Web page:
One scenario the researchers modeled for assumed: that COVID-19 transmission rebounds by 50% after May 1 economic reopening measures implemented by the state, that high-risk populations are ‘strictly cocooned’, and that intervention policies are reducing transmission by more than 60% compared to how the virus was reproducing prior to the stay-home orders.

In this scenario, their models predict that this second wave will peak in late summer to early fall of 2020 and that this wave will overwhelm local hospital capacity starting around June.

Projected COVID-19 hospital surge in Austin assuming that
transmission rebounds by 50% following the May 1, 2020 reopening
and high risk populations remain ‘strictly cocooned’. This assumes that
intervention policies continue to reduce transmission by over 60%
relative to the baseline reproduction number observed in early March
before stay-home orders began. Image Courtesy UT COVID-19 Pandemic modeling document dated May 22, 2020.

The researchers also looked at what would keep us under hospital capacity.

One scenario assumes the city has two choices.

The first choice is ‘relaxed’ social distancing in which transmission is elevated by 50%.

The second choice is stay-home.

In that case, we could see four lockdowns between now and spring 2021, but the hospitals wouldn’t be overwhelmed.

COVID-19 risk chart (Picture: APH)

A third scenario assumes the city uses its risk-based guidelines to guide people’s behavior depending on the situation.

The researchers said, “The key is to move between stages to control spread proactively, so that we don’t ultimately need to return to stay-home measures.”

In that case, there could be one lockdown, and the hospitalization rate would stay below the capacity.

The researchers say that new, daily confirmed COVID-19 admissions from Austin area hospitals are an important measure that will help local leaders prevent future hospital surges or excess deaths. Additionally, the researchers call for other regions to use the same approach of sharing new daily confirmed hospital admissions as well as regional hospital capacity.

The UT Modeling Consortium has a regularly updated model regarding the daily death rates of COVID-19 cases throughout the country. As of Wednesday at noon, that model projects that there is a 99% chance that the daily COVID-19 death rate in the U.S. is declining and a 91% chance that the daily COVID-19 death rate in Texas and in Austin is declining.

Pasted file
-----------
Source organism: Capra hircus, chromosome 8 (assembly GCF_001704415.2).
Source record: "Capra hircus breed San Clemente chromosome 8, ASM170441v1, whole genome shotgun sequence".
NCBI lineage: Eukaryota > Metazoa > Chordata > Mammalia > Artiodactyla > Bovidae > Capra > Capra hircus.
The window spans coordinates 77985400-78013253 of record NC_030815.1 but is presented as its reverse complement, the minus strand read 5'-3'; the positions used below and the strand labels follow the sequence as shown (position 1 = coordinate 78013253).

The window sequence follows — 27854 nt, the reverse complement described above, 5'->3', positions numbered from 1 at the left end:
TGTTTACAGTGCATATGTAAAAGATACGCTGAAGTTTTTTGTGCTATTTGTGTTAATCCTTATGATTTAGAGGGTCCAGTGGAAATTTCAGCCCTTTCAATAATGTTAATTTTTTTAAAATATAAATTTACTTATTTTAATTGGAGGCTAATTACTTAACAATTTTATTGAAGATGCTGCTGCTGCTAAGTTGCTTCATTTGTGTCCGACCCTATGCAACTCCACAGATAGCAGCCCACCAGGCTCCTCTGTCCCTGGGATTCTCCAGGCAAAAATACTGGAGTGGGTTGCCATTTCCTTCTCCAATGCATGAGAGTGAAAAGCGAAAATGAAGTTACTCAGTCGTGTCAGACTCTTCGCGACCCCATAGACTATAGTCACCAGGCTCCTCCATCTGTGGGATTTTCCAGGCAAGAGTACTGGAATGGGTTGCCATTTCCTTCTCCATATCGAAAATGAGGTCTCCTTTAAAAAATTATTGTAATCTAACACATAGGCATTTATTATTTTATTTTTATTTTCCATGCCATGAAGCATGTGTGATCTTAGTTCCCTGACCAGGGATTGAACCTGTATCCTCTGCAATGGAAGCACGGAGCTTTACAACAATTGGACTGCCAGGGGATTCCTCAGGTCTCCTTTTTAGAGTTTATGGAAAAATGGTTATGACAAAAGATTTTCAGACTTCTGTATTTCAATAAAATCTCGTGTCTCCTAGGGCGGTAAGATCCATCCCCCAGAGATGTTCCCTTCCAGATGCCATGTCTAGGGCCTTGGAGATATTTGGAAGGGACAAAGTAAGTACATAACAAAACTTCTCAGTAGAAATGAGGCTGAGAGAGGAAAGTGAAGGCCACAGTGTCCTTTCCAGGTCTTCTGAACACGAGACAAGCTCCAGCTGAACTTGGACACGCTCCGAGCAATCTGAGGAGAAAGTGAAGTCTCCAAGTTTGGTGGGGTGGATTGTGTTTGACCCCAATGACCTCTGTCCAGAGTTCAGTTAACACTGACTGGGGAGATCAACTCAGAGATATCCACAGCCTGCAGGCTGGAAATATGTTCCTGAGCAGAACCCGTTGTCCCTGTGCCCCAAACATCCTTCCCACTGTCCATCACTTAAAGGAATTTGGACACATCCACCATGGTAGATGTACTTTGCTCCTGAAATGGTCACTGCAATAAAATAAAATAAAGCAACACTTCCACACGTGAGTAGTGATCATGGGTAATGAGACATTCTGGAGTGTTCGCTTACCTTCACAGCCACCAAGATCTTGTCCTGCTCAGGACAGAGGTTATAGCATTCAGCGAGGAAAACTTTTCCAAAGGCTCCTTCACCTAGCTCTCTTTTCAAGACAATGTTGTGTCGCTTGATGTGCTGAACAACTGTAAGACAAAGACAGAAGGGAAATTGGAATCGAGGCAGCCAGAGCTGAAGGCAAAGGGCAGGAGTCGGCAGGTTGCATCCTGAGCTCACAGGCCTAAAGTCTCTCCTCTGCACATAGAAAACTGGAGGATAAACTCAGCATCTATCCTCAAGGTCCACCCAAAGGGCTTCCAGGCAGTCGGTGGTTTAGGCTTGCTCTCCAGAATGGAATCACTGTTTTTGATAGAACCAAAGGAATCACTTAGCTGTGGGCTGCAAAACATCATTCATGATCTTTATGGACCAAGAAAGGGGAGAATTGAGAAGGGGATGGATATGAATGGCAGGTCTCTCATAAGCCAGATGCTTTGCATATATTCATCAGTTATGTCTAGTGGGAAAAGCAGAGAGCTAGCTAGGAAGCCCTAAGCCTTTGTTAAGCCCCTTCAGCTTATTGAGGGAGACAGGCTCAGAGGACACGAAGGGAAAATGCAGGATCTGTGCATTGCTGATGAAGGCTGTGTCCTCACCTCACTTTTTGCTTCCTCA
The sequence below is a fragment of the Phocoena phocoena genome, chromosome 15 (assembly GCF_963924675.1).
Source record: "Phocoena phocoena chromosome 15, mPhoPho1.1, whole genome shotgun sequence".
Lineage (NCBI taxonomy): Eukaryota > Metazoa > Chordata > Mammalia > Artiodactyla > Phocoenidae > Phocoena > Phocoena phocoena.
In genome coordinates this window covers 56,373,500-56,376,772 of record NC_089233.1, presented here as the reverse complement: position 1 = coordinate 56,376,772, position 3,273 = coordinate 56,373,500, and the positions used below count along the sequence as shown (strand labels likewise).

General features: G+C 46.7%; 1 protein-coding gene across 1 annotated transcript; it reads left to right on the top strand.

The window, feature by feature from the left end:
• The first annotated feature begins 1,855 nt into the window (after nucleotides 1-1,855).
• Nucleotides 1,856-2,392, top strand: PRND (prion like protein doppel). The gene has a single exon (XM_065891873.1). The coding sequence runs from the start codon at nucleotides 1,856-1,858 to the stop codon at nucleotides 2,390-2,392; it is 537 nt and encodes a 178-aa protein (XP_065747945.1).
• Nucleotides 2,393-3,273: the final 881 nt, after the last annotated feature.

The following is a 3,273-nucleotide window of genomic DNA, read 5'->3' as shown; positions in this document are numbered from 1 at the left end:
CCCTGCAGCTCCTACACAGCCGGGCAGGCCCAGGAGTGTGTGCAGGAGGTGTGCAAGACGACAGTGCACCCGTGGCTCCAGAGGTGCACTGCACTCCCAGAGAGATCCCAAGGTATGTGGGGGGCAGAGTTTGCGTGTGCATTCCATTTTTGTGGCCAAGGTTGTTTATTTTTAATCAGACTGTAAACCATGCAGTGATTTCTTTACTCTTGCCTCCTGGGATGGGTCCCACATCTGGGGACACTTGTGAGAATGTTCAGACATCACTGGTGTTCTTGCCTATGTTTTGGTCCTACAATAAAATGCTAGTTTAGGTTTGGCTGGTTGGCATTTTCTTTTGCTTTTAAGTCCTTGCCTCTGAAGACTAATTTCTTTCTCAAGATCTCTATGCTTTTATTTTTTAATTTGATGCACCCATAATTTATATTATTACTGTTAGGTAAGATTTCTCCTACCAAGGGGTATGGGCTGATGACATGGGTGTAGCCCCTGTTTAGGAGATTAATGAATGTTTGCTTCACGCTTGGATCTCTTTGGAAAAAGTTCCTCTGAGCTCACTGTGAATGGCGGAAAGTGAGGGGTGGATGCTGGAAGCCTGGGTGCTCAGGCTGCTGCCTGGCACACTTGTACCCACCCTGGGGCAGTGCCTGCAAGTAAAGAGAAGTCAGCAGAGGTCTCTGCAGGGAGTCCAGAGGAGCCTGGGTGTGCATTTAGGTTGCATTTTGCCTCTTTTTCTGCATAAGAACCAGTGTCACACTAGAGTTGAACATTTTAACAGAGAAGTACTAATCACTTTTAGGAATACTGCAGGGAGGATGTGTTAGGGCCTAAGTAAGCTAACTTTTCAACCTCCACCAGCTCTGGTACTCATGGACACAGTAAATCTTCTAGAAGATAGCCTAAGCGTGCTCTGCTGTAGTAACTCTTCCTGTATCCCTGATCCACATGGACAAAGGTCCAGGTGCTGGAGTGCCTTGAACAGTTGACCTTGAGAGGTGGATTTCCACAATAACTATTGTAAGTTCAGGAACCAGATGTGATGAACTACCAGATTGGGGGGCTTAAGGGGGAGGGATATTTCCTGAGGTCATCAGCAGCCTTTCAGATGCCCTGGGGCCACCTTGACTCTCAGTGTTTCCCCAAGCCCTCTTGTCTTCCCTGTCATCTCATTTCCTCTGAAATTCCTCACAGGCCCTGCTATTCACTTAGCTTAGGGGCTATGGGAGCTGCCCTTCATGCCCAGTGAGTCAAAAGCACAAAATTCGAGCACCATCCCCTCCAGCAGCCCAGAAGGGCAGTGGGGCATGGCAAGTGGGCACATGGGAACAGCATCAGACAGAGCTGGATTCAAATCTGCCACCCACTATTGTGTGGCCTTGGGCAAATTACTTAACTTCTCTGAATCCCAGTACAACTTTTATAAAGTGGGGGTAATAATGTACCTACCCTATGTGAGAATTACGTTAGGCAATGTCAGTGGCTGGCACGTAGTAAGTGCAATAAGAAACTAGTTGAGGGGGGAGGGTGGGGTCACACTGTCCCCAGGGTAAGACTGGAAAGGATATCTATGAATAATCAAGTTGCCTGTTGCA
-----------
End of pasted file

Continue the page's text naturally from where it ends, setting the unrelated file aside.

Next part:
Navigating reopening and a possible surge

One concern brought up during the news briefing was a drop in preventative measures at public places such as bars and restaurants now that the state is beginning to reopen.

“Anecdotally, we have heard reports. I’ve certainly seen a decrease in the social distancing and mask-wearing at places where I have been, and it’s important for the community to understand,” Escott said. “And they’re very confused because we are in an election year, and I think in many circumstances the public’s being told ‘You have to choose public health or the economy — those are the only two choices,’ and that’s simply not true.”

“We are looking for the sweet spot in the middle that optimizes public health and the economy and that means that when we go out we should do things safely. We should wear a mask, we should social distance, we should continue those personal hygiene practices because if we can do those together we can optimize the benefits of public health and the benefits to our economy if we don’t act responsibly we risk failing at both things,” Escott said.

Another concern raised during the new briefing was the possibility of small clusters of COVID-19 cases popping up in certain types of professions that work in close proximity.

“As we begin to reopen, we are beginning to see different kinds of clusters now that people are going back to work. Construction has been one area that has been challenging for us to narrow down where people may be, because, as an example you may have the general contractor who has several subcontractors,” Pichette explained.

“So, again, we are trying to work and develop an initiative that we can provide some targeted outreach to those areas,” Pichette said. “There has been some reluctance for people to actually come in and take advantage of those testing because if they are identified as positive then maybe they will be out of work for a period of time because they are under a control order and need to self-isolate for a 14-day period. Again, this is an area we are continuing to look at. Construction is a big area but we are seeing clusters within food service areas and other industries as well.”

In a city memo on May 22, Hayden said she submitted a COVID-19 testing plan to U.S. Secretary for Health and Human Services. It describes how Austin-Travis County will increase and conduct COVID-19 testing through the end of the year.

Escott also announced an additional news conference for Thursday to to discuss measures that may need to be taken to not overwhelm the health care system in case a second wave of COVID-19 cases does hit in mid-to-late June.